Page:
5 Ways to Remove a Charge-Off Without Paying

A charge-off is poison for your credit score. It’s a serious negative item on your credit report and will harm your chances of getting competitive rates on loans or being approved for a credit card.

It’s not easy to remove a charge-off from your credit report unless it’s a mistake. However, it isn’t impossible. Here’s what you need to know.

Our take

  • A charge-off means that you’ve stopped making payments and your creditor has decided that you will never repay your debt
  • It’s very difficult to get a legitimate charge-off removed, but there are a few steps you can try on your own
  • A debt relief company our credit counseling agency may be able to help you
  • Your FICO score will take a nosedive: A single charge-off can knock 50 to 200 points off your score and you won’t be able to qualify for new credit

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How to remove charge-offs without paying

There’s no surefire way to remove a charge-off from your credit report unless it’s an error. It’s still worth trying. Here are some methods that may work.

1. Hire a debt relief company

A third-party debt relief or debt settlement company will negotiate with your creditors on your behalf to settle the debt for an amount that’s less than the full amount you owe. There are no upfront fees, so you don’t pay for the service until a settlement agreement has been reached and you accept it. During the settlement process, you will make monthly payments to the debt settlement company, who will hold your money in a dedicated savings account until settlements are ready to be paid.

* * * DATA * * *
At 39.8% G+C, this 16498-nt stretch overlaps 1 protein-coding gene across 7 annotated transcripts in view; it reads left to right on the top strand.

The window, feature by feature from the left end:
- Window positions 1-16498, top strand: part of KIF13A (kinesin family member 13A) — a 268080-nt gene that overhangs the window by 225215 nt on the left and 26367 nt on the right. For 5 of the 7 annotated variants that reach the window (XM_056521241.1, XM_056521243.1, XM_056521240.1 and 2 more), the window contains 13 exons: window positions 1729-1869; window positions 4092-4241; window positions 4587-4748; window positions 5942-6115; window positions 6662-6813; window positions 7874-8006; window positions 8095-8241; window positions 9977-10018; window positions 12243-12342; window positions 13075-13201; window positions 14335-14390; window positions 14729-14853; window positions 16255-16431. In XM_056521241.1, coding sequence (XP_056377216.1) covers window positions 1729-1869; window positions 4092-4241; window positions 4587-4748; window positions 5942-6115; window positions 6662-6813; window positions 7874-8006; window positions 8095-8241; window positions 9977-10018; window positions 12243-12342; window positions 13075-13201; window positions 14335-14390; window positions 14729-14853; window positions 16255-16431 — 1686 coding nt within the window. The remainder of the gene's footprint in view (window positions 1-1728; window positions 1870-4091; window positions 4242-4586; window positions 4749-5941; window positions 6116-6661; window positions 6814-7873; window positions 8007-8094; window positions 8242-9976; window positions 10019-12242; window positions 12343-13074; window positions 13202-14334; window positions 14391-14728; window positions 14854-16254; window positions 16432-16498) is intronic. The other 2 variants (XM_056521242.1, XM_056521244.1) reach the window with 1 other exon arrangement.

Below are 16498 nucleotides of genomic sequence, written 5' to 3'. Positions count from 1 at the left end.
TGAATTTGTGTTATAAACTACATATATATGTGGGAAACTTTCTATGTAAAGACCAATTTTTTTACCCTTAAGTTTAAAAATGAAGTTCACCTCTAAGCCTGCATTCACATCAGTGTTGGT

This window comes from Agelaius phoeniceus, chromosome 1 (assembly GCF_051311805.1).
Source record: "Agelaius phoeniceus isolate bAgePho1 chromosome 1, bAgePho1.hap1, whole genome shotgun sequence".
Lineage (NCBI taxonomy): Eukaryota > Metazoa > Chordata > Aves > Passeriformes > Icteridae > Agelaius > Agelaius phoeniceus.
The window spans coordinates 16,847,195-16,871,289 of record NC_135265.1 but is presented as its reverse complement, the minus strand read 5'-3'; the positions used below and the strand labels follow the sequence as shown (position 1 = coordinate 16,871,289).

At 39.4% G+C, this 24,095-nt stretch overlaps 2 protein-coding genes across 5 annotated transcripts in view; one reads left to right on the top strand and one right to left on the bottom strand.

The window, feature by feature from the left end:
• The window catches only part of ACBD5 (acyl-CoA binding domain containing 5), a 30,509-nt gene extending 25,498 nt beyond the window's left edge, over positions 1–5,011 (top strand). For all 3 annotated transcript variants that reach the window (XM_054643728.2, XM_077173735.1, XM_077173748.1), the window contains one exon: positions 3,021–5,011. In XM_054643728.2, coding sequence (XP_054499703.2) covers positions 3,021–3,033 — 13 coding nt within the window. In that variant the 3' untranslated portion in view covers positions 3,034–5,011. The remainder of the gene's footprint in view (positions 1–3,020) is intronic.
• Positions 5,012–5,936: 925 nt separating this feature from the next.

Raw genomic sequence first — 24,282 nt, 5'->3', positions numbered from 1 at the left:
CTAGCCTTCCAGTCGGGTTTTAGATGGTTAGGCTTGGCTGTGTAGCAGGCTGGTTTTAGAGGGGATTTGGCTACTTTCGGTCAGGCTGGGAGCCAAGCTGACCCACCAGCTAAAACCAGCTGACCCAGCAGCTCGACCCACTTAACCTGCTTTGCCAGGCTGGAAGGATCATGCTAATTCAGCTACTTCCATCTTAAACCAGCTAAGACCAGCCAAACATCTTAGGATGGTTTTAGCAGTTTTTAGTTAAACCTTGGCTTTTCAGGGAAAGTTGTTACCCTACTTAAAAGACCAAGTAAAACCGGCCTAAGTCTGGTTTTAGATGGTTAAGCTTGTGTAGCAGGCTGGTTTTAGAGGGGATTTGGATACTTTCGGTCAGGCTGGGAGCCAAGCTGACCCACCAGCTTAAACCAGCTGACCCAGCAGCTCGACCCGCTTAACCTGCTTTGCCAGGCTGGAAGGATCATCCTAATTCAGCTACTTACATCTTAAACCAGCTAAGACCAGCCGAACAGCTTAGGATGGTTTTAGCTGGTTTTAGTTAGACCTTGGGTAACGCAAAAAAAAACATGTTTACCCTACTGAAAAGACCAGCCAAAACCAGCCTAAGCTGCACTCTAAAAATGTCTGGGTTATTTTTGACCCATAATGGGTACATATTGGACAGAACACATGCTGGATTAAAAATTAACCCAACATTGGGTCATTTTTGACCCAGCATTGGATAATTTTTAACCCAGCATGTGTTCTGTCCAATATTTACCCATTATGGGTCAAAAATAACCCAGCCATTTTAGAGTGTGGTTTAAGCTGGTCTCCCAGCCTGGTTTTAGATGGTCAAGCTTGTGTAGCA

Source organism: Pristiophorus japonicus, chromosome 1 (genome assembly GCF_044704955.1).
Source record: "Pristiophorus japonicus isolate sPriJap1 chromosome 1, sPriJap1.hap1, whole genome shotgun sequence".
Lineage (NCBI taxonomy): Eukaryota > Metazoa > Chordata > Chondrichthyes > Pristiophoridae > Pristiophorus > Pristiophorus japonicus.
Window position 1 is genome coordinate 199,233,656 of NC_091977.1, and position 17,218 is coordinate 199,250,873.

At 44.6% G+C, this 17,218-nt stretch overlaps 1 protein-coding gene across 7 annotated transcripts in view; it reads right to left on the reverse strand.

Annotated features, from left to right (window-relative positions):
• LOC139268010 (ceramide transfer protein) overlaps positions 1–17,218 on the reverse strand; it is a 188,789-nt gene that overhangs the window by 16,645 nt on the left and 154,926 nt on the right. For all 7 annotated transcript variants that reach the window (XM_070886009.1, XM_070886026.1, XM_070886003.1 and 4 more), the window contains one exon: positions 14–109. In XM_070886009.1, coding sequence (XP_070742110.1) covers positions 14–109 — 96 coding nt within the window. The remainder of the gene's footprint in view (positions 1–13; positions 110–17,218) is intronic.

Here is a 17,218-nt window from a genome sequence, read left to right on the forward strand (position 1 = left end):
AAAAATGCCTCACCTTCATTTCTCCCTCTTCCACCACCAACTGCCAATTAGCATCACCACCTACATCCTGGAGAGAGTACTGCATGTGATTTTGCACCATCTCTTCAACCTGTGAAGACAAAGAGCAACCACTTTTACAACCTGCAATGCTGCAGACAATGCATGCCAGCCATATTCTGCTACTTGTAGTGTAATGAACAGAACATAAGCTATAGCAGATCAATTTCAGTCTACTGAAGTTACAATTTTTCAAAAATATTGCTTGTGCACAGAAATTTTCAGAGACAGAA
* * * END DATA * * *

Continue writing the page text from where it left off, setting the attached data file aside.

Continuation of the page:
READ MORE: How debt settlement works

2. Consult a credit counseling agency

If you have a credit card account that’s been charged off, a credit counseling agency may be able to help by setting up a Debt Management Plan. In exchange, the creditor may agree to remove the charge-off notation. However, you’ll pay a monthly fee and end up repaying the full amount you owe on the account.

READ MORE: Debt management vs. debt settlement

3. Negotiate on your own

If the creditor has not yet sold your debt, try to negotiate a payment arrangement. This could be a payment plan or a settlement that allows you to pay less than the total amount you owe.

Contact your credit card company or lender directly. If you’ve missed several payments due to a one-time major event like a medical crisis, explain why. If you have a positive payment history up until trouble hits, mention that. The creditor might be willing to set up a payment plan that keeps the debt off your credit report.

Pro tip: If the creditor has sold the debt to a debt collector, negotiation becomes more difficult. The original creditor has no incentive to work with you because it’s no longer their debt. In this case, you’ll probably have to accept the charge-off and focus on resolving the collection account. 

If you negotiate a payment plan or a settlement, get a commitment from your creditor in writing. Only offer what you can afford to pay. 

Your creditor may refuse to negotiate

You cannot force a creditor to remove a legitimate charge-off from your credit record. It will stay on your credit report for seven years, even if you pay it. 

A creditor that charges off a debt will usually sell the account to a third-party debt collector. If this happens, a new entry will appear on your credit report in a section headed “collections.” The collections entry is also a derogatory item that will further reduce your credit score. 

If you can pay the debt or negotiate a settlement before the collection agency reports to the credit bureaus, you may be able to avoid having the collection entry placed on your report. 

Pro tip: Even if the statute of limitations on debt in your state expires, you still legally owe the debt. The statute of limitations is simply the amount of time a creditor can sue you in an effort to collect your debt.

4. Dispute the charge-off

Disputing an accurately reported, legitimate charge-off is generally a waste of time. There are, however, some situations where disputing a debt’s charged-off status is the right move.

  • The debt is not yours.
  • The debt was paid.